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# Unbiased, Pascal and MLE | ISI MStat 2019 PSB Problem 7

This is a problem from the ISI MStat Entrance Examination,2019 involving the MLE of the population size and investigating its unbiasedness.

## The Problem:

Suppose an SRSWOR of size n has been drawn from a population labelled $$1,2,3,...,N$$ , where the population size $$N$$ is unknown.

(a)Find the maximum likelihood estimator $$\hat{N}$$ of $$N$$.

(b)Find the probability mass function of $$\hat{N}$$.

(c)Show that $$\frac{n+1}{n}\hat{N} -1$$ is an unbiased estimator of $$N$$.

## Prerequisites:

(a) Simple random sampling (SRSWR/SRSWOR)

(b)Maximum Likelihood estimator and how to find it.

(c)Unbiasedness of an estimator.

(d)Identities involving Binomial coefficients. (For this, you may refer to any standard text on Combinatorics like R.A.Brualdi,Miklos Bona etc.)

## Solution:

(a) Let $$X_1,X_2,..X_n$$ be the sample to be selected. In the SRSWOR scheme,

the selection probability of a sample of size $$n$$ is given by $$P(s)=\frac{1}{{N \choose n}}$$.

As, $$X_1,..,X_n \in \{1,2,...,N \}$$ , we have the maximum among them , that is the $$n$$ th order statistic, $$X_{(n)}$$ is always less than $$N$$.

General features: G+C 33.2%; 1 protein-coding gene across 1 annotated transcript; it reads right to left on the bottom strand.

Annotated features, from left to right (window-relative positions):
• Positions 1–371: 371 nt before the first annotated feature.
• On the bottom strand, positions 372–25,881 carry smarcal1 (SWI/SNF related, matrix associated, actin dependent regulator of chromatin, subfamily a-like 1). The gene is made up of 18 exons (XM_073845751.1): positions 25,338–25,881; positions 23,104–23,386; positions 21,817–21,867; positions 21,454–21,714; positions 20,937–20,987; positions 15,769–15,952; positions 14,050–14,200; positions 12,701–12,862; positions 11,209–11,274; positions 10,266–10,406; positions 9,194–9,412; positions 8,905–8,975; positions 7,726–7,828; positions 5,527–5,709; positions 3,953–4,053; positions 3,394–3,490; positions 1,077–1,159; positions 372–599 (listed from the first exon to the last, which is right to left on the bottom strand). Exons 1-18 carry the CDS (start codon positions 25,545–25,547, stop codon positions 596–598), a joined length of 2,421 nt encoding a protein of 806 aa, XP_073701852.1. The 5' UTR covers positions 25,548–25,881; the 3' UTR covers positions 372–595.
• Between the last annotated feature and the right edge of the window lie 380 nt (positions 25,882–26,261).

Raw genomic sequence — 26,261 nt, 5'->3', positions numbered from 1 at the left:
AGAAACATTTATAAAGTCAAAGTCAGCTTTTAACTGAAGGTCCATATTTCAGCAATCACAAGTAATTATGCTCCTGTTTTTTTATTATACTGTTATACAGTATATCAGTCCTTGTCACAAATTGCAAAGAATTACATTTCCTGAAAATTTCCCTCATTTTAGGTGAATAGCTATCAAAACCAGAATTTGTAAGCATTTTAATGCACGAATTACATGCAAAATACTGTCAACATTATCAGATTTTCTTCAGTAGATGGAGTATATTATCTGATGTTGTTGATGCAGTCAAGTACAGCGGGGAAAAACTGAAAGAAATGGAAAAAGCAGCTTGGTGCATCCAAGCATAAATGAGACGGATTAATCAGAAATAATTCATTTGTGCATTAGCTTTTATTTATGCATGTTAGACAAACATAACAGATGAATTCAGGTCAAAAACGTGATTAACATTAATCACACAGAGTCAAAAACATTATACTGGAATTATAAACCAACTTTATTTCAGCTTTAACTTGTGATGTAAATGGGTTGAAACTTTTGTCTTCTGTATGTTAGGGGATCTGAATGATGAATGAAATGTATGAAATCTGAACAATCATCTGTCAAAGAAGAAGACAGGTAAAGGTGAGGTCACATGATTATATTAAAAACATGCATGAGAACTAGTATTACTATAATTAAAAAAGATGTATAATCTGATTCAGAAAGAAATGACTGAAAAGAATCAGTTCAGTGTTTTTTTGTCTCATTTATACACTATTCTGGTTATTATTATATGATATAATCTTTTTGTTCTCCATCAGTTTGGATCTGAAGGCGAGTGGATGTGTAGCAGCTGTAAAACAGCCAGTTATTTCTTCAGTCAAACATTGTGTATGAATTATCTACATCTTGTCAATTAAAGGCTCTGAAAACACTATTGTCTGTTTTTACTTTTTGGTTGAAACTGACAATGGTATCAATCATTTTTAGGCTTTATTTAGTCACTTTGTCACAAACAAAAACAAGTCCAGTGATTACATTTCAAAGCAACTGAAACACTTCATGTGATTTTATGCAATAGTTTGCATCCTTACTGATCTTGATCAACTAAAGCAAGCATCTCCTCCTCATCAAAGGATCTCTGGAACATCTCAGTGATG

Now, $${N \choose n}$$ is an increasing function of $$N$$. So, of course, $${X_{(n)} \choose n} \le {N \choose n }$$ , thus on reciprocating, we have $$P(s) \le \frac{1}{ {X_{(n)} \choose n}}$$. Hence the maximum likelihood estimator of $$N$$ i.e. $$\hat{N}$$ is $$X_{(n)}$$.

(b) We need to find the pmf of $$\hat{N}$$.

See that $$P(\hat{N}=m) = \frac{ {m \choose n} - {m-1 \choose n } }{ {N \choose n }}$$ , where $$m=n,n+1,...,N$$.

Can you convince yourself why?

(c) We use a well known identity , the Pascal's Identity to rewrite the distribution of $\hat{N}=X_{(n)}$ a bit more precisely:

We write $$P(\hat{N}=m) = \frac{ {m-1 \choose n-1}}{ {N \choose n} } ; \text{whenever m=n,n+1,...,N }$$

Thus, we have :

\begin{align} E(\hat{N})&=\sum_{m=n}^N m P(\hat{N}=m) =\frac{n}{\binom{N}{n}}\sum_{m=n}^N \frac{m}{n}\binom{m-1}{n-1} =\frac{n}{\binom{N}{n}}\sum_{m=n}^N \binom{m}{n} \end{align}

Also, use the Hockey Stick Identity to see that $$\sum_{m=n}^{N} {m \choose n} = {N+1 \choose n+1}$$

So, we have $$E(\hat{N})=\frac{n}{ {N \choose n}} {N+1 \choose n+1}=\frac{n(N+1)}{n+1}$$.

Thus, we get $$E( \frac{n+1}{n}\hat{N} -1) = N$$

## Useful Exercise:

Look up the many proofs of the Hockey Stick Identity. But make sure you at least learn the proof by a combinatorial argument and an alternative proof involving visualizing the identity via the Pascal's Triangle.

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